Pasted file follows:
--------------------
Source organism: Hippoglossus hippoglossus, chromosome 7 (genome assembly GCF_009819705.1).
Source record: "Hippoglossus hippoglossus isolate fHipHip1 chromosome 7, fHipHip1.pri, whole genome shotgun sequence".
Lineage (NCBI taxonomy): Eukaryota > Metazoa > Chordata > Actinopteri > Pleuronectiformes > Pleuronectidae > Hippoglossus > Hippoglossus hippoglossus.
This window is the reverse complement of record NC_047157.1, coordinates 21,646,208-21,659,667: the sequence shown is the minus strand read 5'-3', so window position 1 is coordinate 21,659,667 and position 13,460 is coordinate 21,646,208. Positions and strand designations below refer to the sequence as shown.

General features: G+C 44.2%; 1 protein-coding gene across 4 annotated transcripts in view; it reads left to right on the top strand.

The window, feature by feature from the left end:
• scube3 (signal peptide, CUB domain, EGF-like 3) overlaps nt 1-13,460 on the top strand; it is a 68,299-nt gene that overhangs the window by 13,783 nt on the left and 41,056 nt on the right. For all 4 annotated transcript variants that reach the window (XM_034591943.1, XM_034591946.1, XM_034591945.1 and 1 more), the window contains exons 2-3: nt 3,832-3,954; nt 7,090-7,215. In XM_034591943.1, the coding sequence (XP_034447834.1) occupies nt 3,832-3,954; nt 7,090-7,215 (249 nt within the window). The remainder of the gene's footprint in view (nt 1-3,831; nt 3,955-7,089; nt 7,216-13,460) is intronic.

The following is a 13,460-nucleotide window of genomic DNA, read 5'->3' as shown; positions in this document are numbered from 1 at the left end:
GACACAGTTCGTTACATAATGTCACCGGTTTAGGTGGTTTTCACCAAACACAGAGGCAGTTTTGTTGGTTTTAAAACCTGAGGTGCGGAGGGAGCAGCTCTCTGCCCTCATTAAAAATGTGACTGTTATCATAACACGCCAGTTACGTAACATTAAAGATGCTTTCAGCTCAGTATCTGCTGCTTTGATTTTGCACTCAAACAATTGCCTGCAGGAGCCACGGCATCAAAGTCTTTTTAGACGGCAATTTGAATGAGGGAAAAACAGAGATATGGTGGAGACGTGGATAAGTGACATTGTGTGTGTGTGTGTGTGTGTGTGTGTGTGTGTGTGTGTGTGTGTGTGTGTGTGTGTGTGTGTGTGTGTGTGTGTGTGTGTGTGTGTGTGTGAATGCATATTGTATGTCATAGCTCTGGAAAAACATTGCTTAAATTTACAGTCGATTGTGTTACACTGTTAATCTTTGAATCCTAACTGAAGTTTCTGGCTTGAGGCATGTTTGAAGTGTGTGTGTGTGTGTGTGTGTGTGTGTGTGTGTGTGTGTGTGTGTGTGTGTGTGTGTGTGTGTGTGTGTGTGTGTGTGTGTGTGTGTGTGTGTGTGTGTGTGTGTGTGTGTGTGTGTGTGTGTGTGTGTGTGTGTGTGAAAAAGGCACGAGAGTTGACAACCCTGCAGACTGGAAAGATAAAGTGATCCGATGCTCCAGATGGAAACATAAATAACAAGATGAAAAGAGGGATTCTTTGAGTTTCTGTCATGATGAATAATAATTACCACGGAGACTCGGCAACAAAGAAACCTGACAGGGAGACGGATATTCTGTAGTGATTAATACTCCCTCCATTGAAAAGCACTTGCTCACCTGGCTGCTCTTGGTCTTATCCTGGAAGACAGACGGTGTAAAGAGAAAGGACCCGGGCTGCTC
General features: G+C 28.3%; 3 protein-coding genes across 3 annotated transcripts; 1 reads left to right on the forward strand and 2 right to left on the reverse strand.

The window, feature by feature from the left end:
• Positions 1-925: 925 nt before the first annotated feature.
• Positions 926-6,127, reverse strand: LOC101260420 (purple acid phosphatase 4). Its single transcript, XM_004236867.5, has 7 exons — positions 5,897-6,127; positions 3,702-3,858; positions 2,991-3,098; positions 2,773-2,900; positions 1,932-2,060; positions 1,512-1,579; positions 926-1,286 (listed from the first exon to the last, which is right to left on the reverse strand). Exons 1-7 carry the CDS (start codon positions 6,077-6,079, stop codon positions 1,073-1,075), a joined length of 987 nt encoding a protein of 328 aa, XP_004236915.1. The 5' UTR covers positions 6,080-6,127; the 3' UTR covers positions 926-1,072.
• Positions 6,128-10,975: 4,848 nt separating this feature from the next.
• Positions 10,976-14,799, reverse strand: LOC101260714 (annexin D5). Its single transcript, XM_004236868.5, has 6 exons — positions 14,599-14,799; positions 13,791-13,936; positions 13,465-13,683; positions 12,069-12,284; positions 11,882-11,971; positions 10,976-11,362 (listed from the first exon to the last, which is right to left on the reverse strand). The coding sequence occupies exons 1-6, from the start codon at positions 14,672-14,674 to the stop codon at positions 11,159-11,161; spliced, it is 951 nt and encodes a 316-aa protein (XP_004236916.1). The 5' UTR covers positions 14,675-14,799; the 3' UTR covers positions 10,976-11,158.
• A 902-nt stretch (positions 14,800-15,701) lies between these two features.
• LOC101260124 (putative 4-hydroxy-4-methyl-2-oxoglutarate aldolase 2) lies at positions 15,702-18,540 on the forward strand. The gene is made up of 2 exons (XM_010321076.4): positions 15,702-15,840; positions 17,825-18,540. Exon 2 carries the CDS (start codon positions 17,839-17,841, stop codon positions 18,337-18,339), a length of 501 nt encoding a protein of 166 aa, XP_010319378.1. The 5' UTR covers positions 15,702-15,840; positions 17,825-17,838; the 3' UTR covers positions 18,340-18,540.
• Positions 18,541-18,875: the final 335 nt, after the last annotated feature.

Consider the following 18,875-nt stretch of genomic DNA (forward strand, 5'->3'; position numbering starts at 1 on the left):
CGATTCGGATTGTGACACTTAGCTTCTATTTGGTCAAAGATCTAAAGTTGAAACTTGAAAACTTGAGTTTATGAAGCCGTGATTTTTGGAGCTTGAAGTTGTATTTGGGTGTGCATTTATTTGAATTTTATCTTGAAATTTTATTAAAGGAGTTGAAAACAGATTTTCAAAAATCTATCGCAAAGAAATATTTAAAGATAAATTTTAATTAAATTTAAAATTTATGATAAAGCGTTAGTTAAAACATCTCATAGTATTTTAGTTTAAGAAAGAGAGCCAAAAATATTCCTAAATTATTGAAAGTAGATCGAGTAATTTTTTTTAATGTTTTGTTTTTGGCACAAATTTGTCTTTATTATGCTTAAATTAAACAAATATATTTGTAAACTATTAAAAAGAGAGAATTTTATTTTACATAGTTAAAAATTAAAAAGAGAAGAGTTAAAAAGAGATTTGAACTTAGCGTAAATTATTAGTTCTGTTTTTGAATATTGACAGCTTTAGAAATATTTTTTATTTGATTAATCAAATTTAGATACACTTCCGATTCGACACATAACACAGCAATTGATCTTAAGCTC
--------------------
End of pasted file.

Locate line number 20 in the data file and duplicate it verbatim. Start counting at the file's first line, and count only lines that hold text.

CGATTCGGATTGTGACACTTAGCTTCTATTTGGTCAAAGATCTAAAGTTGAAACTTGAAAACTTGAGTTTATGAAGCCGTGATTTTTGGAGCTTGAAGTTGTATTTGGGTGTGCATTTATTTGAATTTTATCTTGAAATTTTATTAAAGGAGTTGAAAACAGATTTTCAAAAATCTATCGCAAAGAAATATTTAAAGATAAATTTTAATTAAATTTAAAATTTATGATAAAGCGTTAGTTAAAACATCTCATAGTATTTTAGTTTAAGAAAGAGAGCCAAAAATATTCCTAAATTATTGAAAGTAGATCGAGTAATTTTTTTTAATGTTTTGTTTTTGGCACAAATTTGTCTTTATTATGCTTAAATTAAACAAATATATTTGTAAACTATTAAAAAGAGAGAATTTTATTTTACATAGTTAAAAATTAAAAAGAGAAGAGTTAAAAAGAGATTTGAACTTAGCGTAAATTATTAGTTCTGTTTTTGAATATTGACAGCTTTAGAAATATTTTTTATTTGATTAATCAAATTTAGATACACTTCCGATTCGACACATAACACAGCAATTGATCTTAAGCTC